Bromine explosion on March 13, 2008 across the Alaskan North Slope looking south toward the Brooks Range at the horizon, which blocked the bromine from going further south into the Alaskan interior. The bromine explosion is depicted in the foreground by the red-orange areas, while the green shades at high altitudes on the Brooks Range represent areas where there was no increase in bromine.
The bromine measurements are from the Global Ozone Monitoring Experiment-2 (GOME-2) instrument aboard the MetOp-A satellite. GOME-2 is developed by the German Aerospace Center (DLR). MetOp-A is operated by the European Organization for the Exploitation of Meteorological Satellites (EUMETSAT).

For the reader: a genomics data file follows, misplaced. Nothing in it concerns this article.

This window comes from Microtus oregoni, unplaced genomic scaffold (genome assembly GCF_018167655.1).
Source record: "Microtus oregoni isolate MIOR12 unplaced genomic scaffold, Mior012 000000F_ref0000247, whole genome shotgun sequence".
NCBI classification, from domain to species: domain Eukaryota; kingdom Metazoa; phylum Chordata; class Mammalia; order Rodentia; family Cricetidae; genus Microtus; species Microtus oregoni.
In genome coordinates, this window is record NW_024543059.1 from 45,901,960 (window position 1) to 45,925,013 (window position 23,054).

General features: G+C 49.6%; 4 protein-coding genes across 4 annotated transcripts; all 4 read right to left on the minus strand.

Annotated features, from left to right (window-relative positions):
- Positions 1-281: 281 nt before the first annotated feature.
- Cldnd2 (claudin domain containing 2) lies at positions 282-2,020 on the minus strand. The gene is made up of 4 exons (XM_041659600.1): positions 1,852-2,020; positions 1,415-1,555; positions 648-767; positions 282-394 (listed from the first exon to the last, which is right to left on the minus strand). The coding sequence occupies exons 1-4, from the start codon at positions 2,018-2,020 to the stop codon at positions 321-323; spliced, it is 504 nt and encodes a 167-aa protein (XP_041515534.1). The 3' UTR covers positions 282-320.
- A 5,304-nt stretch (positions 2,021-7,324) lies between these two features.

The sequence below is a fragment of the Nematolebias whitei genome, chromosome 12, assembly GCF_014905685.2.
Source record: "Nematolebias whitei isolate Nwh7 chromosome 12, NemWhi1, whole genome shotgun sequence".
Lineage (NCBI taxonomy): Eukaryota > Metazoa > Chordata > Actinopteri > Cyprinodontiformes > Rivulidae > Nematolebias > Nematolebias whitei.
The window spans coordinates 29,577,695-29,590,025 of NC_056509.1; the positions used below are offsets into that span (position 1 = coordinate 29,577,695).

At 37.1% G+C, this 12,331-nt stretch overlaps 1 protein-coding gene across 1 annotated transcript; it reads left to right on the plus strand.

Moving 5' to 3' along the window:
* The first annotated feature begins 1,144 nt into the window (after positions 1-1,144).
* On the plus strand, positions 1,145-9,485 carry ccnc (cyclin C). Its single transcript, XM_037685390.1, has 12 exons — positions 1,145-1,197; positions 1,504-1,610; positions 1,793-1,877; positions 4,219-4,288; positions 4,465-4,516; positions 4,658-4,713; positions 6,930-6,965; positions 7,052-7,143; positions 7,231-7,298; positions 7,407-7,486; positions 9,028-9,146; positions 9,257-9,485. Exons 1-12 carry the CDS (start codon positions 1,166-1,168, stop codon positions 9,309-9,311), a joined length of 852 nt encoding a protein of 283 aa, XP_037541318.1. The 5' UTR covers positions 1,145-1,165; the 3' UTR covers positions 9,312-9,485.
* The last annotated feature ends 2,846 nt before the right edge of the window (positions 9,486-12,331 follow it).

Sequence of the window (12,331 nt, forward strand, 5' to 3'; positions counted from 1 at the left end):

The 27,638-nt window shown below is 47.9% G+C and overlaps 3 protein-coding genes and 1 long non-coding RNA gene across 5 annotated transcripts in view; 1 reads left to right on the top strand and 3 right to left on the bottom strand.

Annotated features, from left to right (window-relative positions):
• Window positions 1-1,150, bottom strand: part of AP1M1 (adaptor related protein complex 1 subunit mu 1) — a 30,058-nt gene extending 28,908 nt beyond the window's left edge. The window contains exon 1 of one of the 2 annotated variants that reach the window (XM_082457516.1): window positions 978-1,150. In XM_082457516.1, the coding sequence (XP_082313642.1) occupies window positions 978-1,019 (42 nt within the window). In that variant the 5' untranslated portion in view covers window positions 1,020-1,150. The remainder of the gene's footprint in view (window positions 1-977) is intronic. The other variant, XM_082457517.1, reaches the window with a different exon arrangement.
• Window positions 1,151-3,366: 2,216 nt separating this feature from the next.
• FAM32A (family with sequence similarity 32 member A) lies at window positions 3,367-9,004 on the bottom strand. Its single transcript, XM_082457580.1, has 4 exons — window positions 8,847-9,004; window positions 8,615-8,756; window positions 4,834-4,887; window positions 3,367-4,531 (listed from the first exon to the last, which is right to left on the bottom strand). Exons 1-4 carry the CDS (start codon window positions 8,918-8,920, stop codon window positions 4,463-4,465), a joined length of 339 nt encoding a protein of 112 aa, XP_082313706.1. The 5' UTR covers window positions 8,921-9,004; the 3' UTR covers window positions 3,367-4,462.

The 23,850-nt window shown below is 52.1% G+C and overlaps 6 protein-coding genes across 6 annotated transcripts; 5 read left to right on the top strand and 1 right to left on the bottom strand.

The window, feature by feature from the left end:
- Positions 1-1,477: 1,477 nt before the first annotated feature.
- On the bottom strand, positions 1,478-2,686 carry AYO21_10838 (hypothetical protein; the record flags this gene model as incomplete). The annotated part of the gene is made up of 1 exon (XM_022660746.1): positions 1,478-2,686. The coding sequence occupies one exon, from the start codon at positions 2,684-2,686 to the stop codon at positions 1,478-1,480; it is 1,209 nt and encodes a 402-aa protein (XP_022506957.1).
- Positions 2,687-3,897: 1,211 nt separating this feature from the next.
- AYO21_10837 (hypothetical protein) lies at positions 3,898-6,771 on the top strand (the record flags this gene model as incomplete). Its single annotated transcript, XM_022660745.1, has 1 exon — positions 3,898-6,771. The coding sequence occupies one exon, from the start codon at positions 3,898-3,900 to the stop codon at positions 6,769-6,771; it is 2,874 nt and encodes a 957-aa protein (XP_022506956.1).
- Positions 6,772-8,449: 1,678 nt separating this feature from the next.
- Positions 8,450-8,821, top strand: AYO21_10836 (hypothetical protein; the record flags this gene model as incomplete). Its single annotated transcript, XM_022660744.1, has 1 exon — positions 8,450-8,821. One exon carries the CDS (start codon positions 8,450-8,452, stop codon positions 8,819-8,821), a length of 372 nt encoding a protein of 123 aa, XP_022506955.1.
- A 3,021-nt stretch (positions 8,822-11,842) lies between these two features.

A team from the United States, Canada, Germany, and the United Kingdom, led by Son Nghiem of NASA's Jet Propulsion Laboratory in Pasadena, Calif., produced the study, which has been accepted for publication in the Journal of Geophysical Research- Atmospheres. The team combined data from six NASA, European Space Agency and Canadian Space Agency satellites; field observations and a model of how air moves in the atmosphere to link Arctic sea ice changes to bromine explosions over the Beaufort Sea, extending to the Amundsen Gulf in the Canadian Arctic. JPL is managed for NASA by the California Institute of Technology in Pasadena.